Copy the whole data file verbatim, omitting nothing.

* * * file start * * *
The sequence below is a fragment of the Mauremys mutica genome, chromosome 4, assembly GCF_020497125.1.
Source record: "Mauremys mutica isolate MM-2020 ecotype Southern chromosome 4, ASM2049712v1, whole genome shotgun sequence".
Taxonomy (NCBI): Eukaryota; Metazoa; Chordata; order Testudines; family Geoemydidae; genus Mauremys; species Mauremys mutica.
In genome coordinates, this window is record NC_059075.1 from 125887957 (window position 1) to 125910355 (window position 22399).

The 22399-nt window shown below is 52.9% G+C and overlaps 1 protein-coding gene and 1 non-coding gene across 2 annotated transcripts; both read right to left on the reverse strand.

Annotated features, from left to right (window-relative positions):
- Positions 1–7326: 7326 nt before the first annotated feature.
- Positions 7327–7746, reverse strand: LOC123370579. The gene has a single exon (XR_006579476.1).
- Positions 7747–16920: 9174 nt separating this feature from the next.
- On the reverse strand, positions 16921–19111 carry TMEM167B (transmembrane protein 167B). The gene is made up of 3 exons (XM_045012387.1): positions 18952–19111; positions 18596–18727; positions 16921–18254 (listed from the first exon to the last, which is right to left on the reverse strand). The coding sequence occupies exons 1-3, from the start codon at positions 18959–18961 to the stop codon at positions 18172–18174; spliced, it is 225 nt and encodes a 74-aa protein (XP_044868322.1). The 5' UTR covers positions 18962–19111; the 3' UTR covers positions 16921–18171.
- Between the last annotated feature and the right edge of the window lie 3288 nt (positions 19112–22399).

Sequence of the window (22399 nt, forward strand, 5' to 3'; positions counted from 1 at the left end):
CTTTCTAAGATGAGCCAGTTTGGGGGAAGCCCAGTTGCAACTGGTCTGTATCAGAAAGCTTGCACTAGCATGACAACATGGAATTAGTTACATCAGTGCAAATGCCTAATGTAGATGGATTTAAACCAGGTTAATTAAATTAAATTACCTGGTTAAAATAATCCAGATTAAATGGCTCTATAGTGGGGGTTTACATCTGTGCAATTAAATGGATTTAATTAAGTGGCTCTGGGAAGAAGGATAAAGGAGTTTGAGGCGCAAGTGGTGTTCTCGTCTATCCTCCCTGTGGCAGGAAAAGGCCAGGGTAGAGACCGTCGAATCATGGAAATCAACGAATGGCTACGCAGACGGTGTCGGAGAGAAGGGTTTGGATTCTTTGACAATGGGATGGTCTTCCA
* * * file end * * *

The sequence below is a fragment of the Mauremys mutica genome, chromosome 4, assembly GCF_020497125.1.
Source record: "Mauremys mutica isolate MM-2020 ecotype Southern chromosome 4, ASM2049712v1, whole genome shotgun sequence".
Taxonomy (NCBI): Eukaryota; Metazoa; Chordata; order Testudines; family Geoemydidae; genus Mauremys; species Mauremys mutica.
In genome coordinates, this window is record NC_059075.1 from 125887957 (window position 1) to 125910355 (window position 22399).

The 22399-nt window shown below is 52.9% G+C and overlaps 1 protein-coding gene and 1 non-coding gene across 2 annotated transcripts; both read right to left on the reverse strand.

Annotated features, from left to right (window-relative positions):
- Positions 1–7326: 7326 nt before the first annotated feature.
- Positions 7327–7746, reverse strand: LOC123370579. The gene has a single exon (XR_006579476.1).
- Positions 7747–16920: 9174 nt separating this feature from the next.
- On the reverse strand, positions 16921–19111 carry TMEM167B (transmembrane protein 167B). The gene is made up of 3 exons (XM_045012387.1): positions 18952–19111; positions 18596–18727; positions 16921–18254 (listed from the first exon to the last, which is right to left on the reverse strand). The coding sequence occupies exons 1-3, from the start codon at positions 18959–18961 to the stop codon at positions 18172–18174; spliced, it is 225 nt and encodes a 74-aa protein (XP_044868322.1). The 5' UTR covers positions 18962–19111; the 3' UTR covers positions 16921–18171.
- Between the last annotated feature and the right edge of the window lie 3288 nt (positions 19112–22399).

Sequence of the window (22399 nt, forward strand, 5' to 3'; positions counted from 1 at the left end):
CTTTCTAAGATGAGCCAGTTTGGGGGAAGCCCAGTTGCAACTGGTCTGTATCAGAAAGCTTGCACTAGCATGACAACATGGAATTAGTTACATCAGTGCAAATGCCTAATGTAGATGGATTTAAACCAGGTTAATTAAATTAAATTACCTGGTTAAAATAATCCAGATTAAATGGCTCTATAGTGGGGGTTTACATCTGTGCAATTAAATGGATTTAATTAAGTGGCTCTGGGAAGAAGGATAAAGGAGTTTGAGGCGCAAGTGGTGTTCTCGTCTATCCTCCCTGTGGCAGGAAAAGGCCAGGGTAGAGACCGTCGAATCATGGAAATCAACGAATGGCTACGCAGACGGTGTCGGAGAGAAGGGTTTGGATTCTTTGACAATGGGATGGTCTTCCA